By Robert Preidt
SATURDAY, Nov. 10, 2018 (HealthDay News) -- The diabetes drug Farxiga might do double-duty for patients, helping to ward off another killer, heart failure, new research shows.
Type 2 diabetics who took Farxiga (dapagliflozin) saw their odds of hospitalization for heart failure drop by 27 percent compared to those who took a placebo, according to a study funded by the drug's maker, Astra-Zeneca.
"When it comes to helping our patients control and manage blood glucose, the 'how' appears to be as important [as] the 'how much," said study author Dr. Stephen Wiviott, a cardiovascular medicine specialist at Brigham and Women's Hospital in Boston.
"When choosing a therapy, trial results like these can help us make an informed decision about what treatments are not only safe and effective for lowering blood glucose but can also reduce risk of heart and kidney complications," Wiviott said in a hospital news release.
The findings were published Nov. 10 in the New England Journal of Medicine, to coincide with their presentation at the annual meeting of the American Heart Association in Chicago.
The new study included more than 17,000 type 2 diabetes patients aged 40 and older. Nearly 7,000 had heart disease and more than 10,000 had numerous risk factors for heart disease, Wiviott's group said.
Patients were randomly assigned to take either a "dummy" placebo pill or 10 milligrams of Farxiga each day.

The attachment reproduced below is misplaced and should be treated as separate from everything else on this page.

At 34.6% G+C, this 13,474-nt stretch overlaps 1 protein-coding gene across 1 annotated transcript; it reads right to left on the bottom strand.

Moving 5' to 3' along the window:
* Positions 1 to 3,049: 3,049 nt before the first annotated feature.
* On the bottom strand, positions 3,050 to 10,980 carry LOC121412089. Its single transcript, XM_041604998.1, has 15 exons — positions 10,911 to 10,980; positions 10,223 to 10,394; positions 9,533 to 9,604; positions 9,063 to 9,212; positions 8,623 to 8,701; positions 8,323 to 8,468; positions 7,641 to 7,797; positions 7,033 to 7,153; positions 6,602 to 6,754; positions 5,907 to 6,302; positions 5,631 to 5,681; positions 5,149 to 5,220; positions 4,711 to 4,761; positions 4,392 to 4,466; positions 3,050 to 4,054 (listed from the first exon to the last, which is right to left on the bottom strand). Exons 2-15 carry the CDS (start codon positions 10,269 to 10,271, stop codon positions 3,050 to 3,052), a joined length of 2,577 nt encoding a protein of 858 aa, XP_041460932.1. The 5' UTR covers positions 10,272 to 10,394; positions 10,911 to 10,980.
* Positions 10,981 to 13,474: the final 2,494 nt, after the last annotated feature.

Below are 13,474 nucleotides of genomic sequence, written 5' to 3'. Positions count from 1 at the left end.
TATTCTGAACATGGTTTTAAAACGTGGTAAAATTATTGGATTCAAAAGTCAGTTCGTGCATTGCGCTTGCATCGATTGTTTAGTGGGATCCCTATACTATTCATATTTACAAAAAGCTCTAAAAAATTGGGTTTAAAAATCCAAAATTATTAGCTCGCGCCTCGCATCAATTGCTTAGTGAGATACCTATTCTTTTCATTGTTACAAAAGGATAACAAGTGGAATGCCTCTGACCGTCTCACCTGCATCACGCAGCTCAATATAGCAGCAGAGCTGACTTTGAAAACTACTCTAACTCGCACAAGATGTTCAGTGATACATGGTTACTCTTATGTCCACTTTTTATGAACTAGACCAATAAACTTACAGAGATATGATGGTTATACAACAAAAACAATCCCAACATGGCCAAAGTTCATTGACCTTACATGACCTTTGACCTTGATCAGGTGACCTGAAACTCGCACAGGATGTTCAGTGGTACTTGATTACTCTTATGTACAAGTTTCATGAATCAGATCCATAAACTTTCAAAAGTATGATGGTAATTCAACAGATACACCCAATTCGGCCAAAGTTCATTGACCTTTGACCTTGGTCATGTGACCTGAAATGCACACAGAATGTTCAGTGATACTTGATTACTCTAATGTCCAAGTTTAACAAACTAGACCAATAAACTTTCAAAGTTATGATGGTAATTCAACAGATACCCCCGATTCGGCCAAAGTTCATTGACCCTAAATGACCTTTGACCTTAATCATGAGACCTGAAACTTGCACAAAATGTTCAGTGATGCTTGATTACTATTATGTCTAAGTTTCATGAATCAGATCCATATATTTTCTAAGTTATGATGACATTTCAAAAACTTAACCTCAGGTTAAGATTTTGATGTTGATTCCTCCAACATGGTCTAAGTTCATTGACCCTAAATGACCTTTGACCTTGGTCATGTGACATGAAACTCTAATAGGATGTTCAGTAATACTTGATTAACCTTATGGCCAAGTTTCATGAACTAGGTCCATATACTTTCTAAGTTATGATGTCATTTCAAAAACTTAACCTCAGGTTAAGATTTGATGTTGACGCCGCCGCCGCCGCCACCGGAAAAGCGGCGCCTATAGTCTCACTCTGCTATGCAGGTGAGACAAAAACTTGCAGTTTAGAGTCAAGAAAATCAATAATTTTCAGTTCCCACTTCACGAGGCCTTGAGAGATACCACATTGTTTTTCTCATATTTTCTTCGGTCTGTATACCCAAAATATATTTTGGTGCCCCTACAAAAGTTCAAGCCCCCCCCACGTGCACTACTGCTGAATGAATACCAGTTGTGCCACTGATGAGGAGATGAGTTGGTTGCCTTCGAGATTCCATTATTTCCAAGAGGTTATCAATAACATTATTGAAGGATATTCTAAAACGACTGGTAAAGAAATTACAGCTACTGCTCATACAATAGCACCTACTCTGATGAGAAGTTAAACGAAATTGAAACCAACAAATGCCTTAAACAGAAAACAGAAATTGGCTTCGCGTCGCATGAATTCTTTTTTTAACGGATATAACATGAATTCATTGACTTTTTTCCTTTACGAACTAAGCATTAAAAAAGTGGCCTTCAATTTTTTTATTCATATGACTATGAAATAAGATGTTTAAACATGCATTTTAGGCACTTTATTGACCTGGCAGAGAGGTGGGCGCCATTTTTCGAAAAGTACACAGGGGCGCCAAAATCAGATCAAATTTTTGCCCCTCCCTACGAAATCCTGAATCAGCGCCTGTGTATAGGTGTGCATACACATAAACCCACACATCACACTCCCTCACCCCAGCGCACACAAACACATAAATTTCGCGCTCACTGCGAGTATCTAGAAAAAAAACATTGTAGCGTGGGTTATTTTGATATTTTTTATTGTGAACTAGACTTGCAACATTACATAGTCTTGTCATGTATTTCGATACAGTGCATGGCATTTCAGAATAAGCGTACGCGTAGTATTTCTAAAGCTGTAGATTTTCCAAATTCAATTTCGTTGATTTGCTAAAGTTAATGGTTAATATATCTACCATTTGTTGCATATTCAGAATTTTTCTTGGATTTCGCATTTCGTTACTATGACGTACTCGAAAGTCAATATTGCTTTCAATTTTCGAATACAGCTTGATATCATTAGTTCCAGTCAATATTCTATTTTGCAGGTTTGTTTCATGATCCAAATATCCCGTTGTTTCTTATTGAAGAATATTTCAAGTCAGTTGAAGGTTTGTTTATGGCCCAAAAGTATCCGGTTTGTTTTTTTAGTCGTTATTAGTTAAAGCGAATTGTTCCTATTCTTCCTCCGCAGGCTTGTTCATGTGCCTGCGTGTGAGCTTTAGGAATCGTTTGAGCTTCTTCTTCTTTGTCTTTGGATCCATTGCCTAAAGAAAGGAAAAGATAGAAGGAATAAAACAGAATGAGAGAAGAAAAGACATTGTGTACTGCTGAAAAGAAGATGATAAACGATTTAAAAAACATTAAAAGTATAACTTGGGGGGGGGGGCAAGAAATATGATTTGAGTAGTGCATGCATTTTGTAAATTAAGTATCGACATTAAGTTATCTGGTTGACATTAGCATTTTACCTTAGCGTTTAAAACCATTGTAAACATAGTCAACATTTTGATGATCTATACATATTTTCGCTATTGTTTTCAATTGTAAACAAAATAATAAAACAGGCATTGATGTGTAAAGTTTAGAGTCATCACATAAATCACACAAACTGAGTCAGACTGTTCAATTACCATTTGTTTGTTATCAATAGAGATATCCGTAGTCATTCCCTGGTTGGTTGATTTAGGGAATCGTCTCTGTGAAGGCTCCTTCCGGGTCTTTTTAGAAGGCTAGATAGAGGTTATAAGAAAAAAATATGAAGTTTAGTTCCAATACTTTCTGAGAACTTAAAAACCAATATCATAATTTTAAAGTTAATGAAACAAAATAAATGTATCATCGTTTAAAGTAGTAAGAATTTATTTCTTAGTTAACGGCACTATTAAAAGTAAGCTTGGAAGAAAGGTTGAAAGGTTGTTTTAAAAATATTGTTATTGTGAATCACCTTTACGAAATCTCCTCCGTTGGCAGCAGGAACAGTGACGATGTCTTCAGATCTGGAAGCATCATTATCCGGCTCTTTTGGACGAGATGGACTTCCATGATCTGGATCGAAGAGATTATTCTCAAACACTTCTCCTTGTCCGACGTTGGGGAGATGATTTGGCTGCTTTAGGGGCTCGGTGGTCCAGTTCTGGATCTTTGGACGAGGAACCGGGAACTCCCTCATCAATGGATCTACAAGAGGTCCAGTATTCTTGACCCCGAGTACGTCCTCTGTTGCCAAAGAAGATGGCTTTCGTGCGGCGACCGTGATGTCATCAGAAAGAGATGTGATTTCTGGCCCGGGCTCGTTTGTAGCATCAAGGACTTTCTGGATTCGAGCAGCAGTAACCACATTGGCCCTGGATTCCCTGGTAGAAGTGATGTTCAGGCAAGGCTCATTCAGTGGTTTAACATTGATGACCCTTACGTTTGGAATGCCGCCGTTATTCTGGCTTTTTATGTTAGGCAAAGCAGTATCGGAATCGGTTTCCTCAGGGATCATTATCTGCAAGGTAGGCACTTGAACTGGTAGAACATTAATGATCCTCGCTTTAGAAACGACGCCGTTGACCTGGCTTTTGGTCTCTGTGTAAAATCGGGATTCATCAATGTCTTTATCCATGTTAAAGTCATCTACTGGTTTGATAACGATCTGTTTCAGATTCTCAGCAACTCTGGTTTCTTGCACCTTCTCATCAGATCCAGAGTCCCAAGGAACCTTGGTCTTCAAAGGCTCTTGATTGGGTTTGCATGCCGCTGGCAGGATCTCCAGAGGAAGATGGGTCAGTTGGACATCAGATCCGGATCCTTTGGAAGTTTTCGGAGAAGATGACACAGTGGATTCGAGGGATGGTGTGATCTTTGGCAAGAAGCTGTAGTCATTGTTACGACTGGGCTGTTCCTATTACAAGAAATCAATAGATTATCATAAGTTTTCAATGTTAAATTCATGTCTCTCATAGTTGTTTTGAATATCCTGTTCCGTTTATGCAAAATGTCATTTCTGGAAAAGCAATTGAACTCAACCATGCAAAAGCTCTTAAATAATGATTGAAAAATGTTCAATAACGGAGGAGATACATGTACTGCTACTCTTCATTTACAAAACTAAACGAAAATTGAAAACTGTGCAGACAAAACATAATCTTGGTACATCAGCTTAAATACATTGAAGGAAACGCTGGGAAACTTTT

Taking the drug did not reduce the risk of heart attack, stroke and cardiovascular-related death, the research team found. However, patients who took the drug did see healthy declines in their blood sugar levels, plus an added bonus: a 27 percent decrease in their risk of hospitalization for heart failure.
Their risk of kidney failure and death from kidney failure also fell, the Boston team said.
Farxiga is a type of drug called a SGLT2 inhibitor. Two other recent studies of this class of drugs show that they "robustly and consistently improve heart and [kidney] outcomes in a broad population of patients with diabetes," Wiviott noted.
One cardiologist who wasn't involved in the study said the findings are welcome news for people with diabetes.
"Sadly, more than 70 percent of deaths in diabetic patients is from cardiovascular causes," said Dr. Cindy Grines, who heads cardiology at North Shore University Hospital, in Manhasset, N.Y.
She noted that, in the past, there was concern that some diabetes medicines might harm the heart, but this new study shows that "there are now newer drugs available that have beneficial cardiovascular effects."
Grines noted that fluid buildup is a hallmark of heart failure. And because Farxiga "works by increasing the excretion of glucose in urine, it is not surprising that it reduces heart failure."
However, she found it surprising that the drug didn't lower rates of heart attack or stroke.
The common diabetes drug metformin has been shown to lower the risk for these cardiac events, however. So, "I would chose [Farxiga] to add to metformin in patients with congestive heart failure," Grines added.
According to Grines, patients with heart issues should avoid one class of diabetes drugs in particular.
"Multiple studies have shown that sulfonylurea drugs -- glipizide, glyburide and glimepiride -- increasedcardiovascular mortality, heart attack and congestive heart failure" she said, "so sulfonylureas should be avoided in all cardiac patients."
Another heart specialist agreed that newer medicines such as Farxiga are improving treatment for people with type 2 diabetes.
Farxiga is "a welcomed addition to our armamentarium to reduce heart failure," said Dr. Marcin Kowalski, a cardiologist at Staten Island University Hospital in New York City. "It is also uplifting that this group of medications did not increase [negative] cardiovascular outcomes."